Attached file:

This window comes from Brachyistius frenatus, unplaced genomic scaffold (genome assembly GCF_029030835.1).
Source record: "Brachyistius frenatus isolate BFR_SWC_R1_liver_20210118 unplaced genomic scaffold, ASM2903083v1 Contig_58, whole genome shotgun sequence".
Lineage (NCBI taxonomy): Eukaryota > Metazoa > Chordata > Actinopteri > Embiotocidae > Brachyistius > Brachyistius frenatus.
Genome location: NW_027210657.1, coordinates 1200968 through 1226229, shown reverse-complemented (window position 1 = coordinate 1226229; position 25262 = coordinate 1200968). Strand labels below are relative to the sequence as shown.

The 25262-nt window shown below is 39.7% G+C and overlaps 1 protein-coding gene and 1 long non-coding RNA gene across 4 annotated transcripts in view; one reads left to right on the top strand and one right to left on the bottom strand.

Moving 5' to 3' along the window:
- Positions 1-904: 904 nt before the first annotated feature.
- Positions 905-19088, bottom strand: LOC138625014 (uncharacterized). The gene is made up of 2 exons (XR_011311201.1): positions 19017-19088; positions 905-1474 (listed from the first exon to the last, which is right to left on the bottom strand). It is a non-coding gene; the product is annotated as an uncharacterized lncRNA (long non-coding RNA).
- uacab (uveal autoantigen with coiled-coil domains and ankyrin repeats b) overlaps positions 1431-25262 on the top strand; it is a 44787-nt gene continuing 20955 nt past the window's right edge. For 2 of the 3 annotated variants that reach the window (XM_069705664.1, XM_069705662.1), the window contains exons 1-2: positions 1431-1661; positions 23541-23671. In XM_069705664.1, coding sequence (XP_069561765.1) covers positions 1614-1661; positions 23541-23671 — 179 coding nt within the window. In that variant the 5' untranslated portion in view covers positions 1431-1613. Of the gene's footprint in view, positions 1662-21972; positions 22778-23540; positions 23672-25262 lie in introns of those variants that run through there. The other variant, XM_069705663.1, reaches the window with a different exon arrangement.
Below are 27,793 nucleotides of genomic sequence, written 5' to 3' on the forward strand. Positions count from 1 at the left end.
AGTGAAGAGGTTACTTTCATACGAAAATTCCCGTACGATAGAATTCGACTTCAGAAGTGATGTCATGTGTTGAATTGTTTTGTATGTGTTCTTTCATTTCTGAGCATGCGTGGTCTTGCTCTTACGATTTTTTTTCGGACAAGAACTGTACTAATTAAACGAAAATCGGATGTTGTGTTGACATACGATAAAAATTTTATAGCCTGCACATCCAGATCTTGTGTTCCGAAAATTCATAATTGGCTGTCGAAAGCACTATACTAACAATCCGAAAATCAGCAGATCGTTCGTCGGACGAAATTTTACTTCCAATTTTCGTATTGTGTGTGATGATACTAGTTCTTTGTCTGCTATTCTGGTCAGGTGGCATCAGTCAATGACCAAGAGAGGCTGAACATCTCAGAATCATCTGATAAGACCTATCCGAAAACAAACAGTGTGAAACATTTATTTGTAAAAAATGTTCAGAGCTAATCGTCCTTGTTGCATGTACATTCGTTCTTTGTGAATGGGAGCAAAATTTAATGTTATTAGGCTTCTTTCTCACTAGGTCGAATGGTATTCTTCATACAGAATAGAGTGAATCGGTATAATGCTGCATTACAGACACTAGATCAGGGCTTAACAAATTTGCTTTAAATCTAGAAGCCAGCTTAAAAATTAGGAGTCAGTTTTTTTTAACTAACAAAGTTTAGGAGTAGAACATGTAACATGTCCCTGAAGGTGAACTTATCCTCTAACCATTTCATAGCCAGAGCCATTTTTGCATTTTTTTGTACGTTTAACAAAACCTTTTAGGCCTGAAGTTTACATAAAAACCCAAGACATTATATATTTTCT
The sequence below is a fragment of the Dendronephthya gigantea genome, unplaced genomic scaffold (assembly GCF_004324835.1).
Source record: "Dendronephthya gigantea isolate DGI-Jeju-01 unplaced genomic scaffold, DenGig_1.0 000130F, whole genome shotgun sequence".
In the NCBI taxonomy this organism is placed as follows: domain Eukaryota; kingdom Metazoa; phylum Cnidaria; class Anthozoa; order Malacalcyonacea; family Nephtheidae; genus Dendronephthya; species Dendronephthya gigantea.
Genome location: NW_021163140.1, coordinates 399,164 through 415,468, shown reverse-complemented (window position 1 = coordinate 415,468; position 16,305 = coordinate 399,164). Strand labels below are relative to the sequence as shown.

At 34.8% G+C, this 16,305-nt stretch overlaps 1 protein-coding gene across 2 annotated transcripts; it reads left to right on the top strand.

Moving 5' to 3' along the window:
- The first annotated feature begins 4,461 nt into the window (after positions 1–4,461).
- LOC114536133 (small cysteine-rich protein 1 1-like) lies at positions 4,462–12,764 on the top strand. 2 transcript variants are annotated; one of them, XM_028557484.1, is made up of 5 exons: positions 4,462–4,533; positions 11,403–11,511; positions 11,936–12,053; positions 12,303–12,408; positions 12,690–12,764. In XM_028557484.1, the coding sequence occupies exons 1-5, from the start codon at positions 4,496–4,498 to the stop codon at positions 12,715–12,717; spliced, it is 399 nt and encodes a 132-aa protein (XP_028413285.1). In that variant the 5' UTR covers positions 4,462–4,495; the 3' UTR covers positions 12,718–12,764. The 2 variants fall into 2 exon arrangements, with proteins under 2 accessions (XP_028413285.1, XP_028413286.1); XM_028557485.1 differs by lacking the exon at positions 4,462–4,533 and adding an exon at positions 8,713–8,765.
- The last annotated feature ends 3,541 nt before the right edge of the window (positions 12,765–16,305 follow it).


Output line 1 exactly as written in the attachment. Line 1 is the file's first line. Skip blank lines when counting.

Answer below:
This window comes from Brachyistius frenatus, unplaced genomic scaffold (genome assembly GCF_029030835.1).